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2II an Optical Method of Strain Measurement in the Split Hopkinson Pressure Bar

2II an Optical Method of Strain Measurement in the Split Hopkinson Pressure Bar

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Published by: cesamav on Nov 26, 2010
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05/02/2012

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An Optical Method of Strain Measurement in theSplit Hopkinson Pressure Bar
Steven David Swantek Thesis submitted to the Faculty of the Virginia Polytechnic Institute and State Universityin partial fulfillment of the requirements for the degree of 
Master of ScienceinMechanical Engineering
Dr. Alfred L. Wicks, ChairmanDr. William L. SaundersMr. Leonard T. Wilson, NSWCDDAugust 3, 2000Blacksburg, VirginiaKeywords: Hopkinson Bar, Kolsky Bar, High Strain Rate, Laser, Impact Testing,Material Testing, Dispersion, NSWCDD
 
An Optical Method of Strain Measurement in theSplit Hopkinson Pressure Bar
Steven David Swantek (ABSTRACT)The split Hopkinson pressure bar (SHPB) continues to be one of the most commonmethods of testing materials at medium rates of strain. Elevated rates of strain, such asthose found in impact and explosive applications, have been shown to induce phenomenasuch as strain hardening and phase transitions that can significantly affect the strength of most materials [14]. Due to its relative simplicity and robustness, the SHPB remains oneof the preferred platforms for evaluating mechanical properties of materials at rates of strain up to approximately 10
4
in/in-s (s
-1
). At the Naval Surface Warfare Center Dahlgren Division (NSWCDD), research has been conducted in which a semiconductor laser diode has been used to measure the radial strain of a plastically deformingcylindrical test specimen in the SHPB.The SHPB consists of two long, slender cylindrical bars, denoted input and output bars,that “sandwich” a cylindrical test specimen. Utilizing a high-pressure gas gun, a thirdcylindrical steel bar, known as the striker bar, is fired at the input bar, causing acompressive stress wave to travel through the input bar to the input bar - test specimeninterface. At this interface, a portion of the stress wave propagates through the testspecimen while the remainder of the pulse reflects back through the input bar as a tensilestress wave. The non-reflected portion of the stress pulse transmits through the testspecimen and into the output bar causing the specimen to deform both elastically and plastically. Strain gages mounted to the input and output pressure bars measure both theincident, transmitted and reflected pulses. Specimen stress can be calculated using the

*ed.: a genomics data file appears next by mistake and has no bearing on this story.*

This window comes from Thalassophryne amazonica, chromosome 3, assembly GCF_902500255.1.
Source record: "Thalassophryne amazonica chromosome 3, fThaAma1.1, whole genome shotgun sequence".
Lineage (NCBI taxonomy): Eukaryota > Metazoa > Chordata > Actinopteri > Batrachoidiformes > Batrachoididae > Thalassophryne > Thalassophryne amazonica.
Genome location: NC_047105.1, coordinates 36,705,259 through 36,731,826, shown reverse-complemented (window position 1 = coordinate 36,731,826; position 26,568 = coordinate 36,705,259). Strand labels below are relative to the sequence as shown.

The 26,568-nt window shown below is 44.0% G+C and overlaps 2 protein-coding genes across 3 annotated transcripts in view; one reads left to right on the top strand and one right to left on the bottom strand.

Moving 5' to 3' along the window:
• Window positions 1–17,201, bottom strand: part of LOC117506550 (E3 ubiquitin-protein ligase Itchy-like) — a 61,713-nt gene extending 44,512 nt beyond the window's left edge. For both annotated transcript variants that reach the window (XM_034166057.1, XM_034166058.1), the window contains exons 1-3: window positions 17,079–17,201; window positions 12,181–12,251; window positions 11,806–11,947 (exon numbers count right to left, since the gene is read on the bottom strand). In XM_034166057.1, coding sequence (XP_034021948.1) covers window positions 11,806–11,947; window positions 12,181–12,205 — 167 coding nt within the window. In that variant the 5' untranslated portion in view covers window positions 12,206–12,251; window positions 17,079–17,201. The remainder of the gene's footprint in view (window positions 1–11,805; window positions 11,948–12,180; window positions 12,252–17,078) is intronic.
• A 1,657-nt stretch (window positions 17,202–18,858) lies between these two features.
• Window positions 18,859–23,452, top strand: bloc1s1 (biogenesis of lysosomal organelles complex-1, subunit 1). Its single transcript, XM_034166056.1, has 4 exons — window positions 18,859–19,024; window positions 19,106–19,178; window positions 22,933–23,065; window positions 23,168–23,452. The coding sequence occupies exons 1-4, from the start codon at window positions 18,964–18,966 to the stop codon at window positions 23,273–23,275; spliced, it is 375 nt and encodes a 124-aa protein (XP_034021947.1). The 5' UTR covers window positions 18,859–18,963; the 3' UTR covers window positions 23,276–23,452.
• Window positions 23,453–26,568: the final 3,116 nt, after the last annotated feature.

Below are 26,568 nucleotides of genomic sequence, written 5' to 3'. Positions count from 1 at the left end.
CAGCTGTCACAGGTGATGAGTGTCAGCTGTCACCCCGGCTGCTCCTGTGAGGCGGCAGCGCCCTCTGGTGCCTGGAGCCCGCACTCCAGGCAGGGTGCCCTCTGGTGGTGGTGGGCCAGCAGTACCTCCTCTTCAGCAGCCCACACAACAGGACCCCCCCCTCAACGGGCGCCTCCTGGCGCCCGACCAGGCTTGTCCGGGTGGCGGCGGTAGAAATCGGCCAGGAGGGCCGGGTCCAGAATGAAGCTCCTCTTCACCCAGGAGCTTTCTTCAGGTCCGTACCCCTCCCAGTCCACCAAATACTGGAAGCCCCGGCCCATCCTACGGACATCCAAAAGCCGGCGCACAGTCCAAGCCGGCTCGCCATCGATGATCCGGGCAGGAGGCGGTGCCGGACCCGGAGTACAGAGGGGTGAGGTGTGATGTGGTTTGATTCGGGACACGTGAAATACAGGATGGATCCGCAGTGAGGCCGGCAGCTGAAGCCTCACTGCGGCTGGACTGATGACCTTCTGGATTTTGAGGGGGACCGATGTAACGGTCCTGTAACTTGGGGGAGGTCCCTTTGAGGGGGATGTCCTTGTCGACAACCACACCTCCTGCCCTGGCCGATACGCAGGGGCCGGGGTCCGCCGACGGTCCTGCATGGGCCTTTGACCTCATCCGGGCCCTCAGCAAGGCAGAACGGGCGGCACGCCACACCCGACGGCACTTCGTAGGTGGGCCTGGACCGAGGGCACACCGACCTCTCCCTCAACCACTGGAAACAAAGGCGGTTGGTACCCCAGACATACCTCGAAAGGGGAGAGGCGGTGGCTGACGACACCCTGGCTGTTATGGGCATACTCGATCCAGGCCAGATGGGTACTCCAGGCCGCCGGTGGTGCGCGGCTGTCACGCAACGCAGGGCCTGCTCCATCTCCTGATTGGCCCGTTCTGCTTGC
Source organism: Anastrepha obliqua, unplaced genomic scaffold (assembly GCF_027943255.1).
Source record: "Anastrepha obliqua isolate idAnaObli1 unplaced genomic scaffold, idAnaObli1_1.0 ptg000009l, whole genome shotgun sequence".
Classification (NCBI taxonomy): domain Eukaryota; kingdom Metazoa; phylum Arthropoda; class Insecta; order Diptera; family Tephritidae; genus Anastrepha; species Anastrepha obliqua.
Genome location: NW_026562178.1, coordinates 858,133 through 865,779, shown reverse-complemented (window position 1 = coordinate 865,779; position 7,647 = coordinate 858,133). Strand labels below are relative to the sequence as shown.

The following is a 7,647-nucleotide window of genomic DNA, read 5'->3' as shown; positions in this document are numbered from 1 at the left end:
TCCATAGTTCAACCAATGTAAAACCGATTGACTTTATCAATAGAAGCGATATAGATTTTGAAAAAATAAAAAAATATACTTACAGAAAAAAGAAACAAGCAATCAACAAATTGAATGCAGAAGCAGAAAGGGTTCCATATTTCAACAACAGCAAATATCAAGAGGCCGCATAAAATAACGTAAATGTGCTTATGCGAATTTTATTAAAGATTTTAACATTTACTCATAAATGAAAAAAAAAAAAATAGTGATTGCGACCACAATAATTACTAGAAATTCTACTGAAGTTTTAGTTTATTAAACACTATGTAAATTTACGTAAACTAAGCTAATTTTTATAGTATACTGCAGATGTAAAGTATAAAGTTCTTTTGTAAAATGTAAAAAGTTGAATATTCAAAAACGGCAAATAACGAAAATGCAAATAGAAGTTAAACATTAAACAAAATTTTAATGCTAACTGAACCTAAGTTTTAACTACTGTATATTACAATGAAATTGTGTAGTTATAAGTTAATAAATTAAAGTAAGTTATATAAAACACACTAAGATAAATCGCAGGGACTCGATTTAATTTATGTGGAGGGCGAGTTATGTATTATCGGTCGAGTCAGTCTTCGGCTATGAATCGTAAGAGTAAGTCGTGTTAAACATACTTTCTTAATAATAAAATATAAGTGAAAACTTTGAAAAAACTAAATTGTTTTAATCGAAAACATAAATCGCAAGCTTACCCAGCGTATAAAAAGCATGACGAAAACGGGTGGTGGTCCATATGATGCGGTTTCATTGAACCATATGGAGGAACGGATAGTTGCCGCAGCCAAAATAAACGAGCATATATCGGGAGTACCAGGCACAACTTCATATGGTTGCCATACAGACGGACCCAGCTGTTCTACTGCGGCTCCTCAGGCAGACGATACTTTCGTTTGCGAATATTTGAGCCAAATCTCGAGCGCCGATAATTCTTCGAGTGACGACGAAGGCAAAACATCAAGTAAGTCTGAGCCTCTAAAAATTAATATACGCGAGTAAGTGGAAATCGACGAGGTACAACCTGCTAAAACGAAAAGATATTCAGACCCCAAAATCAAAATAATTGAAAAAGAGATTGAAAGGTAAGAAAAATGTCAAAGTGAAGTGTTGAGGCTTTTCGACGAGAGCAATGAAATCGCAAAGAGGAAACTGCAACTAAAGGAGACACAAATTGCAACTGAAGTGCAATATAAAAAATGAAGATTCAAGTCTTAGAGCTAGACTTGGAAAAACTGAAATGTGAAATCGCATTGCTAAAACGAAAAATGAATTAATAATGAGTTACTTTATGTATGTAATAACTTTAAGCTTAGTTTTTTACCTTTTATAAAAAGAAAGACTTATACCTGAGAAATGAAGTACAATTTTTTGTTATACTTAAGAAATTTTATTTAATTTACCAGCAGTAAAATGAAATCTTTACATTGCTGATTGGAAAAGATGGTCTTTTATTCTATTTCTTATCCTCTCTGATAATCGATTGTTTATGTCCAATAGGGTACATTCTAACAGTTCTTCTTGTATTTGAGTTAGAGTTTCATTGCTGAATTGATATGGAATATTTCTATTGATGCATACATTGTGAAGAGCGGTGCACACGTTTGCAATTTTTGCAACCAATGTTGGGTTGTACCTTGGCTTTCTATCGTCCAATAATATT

ii
transmitted strain signal while specimen strain and strain rate can be computed using thereflected strain pulse.In order to measure the specimen strain directly, a 670-nm wavelength semiconductor laser diode was affixed to the SHPB such that a vertical line of light approximately 250micrometer (µm) wide was generated across the diameter of the test specimen. Acollector lens located aft of the specimen was positioned to collate the light not occluded by the diameter of the specimen and refocus the light to be collected by a 25 MHz photodetector. Thus, changes in specimen diameter due to the impact event would resultin more light being occluded by the specimen and less spectral energy being collected bythe photodetector. The light collected by the photodetector is then converted to a voltageoutput before being recorded by a digital storage oscilloscope. With a known voltage-to-diameter calibration relationship, medium strain rate compressive tests were conducted tocompare the optically measured strain results with the data gathered with the existingstrain gages.It was found that the optical measurement system provided increased bandwidth andgreater resolution than the conventional strain gage instrumentation while generatingstrain and strain rate results within 6.7% of corresponding strain gage data. Thisincreased bandwidth and resolution allows the identification of both the elastic and plastic behavior of the specimen. In addition, the loading and unloading of the specimencan be clearly seen in the optical strain signal. These phenomena are evident in the peak diameter and strain achieved by the specimen, data not previously available with straingage instrumentation. The plastic modulus, the theoretical relationship between the stressand strain in the plastic regime, also exhibits a significant increase in magnitude due tothis ability to measure peak rather than average strain. Finally, by ridding the experimentof the input bar strain gage, input bar dispersion and the electrical and mechanical errorsassociated with the input bar strain gage were nullified. These conclusions will bevalidated through the presentation of several sets of experimental data correlated to datagathered previously.

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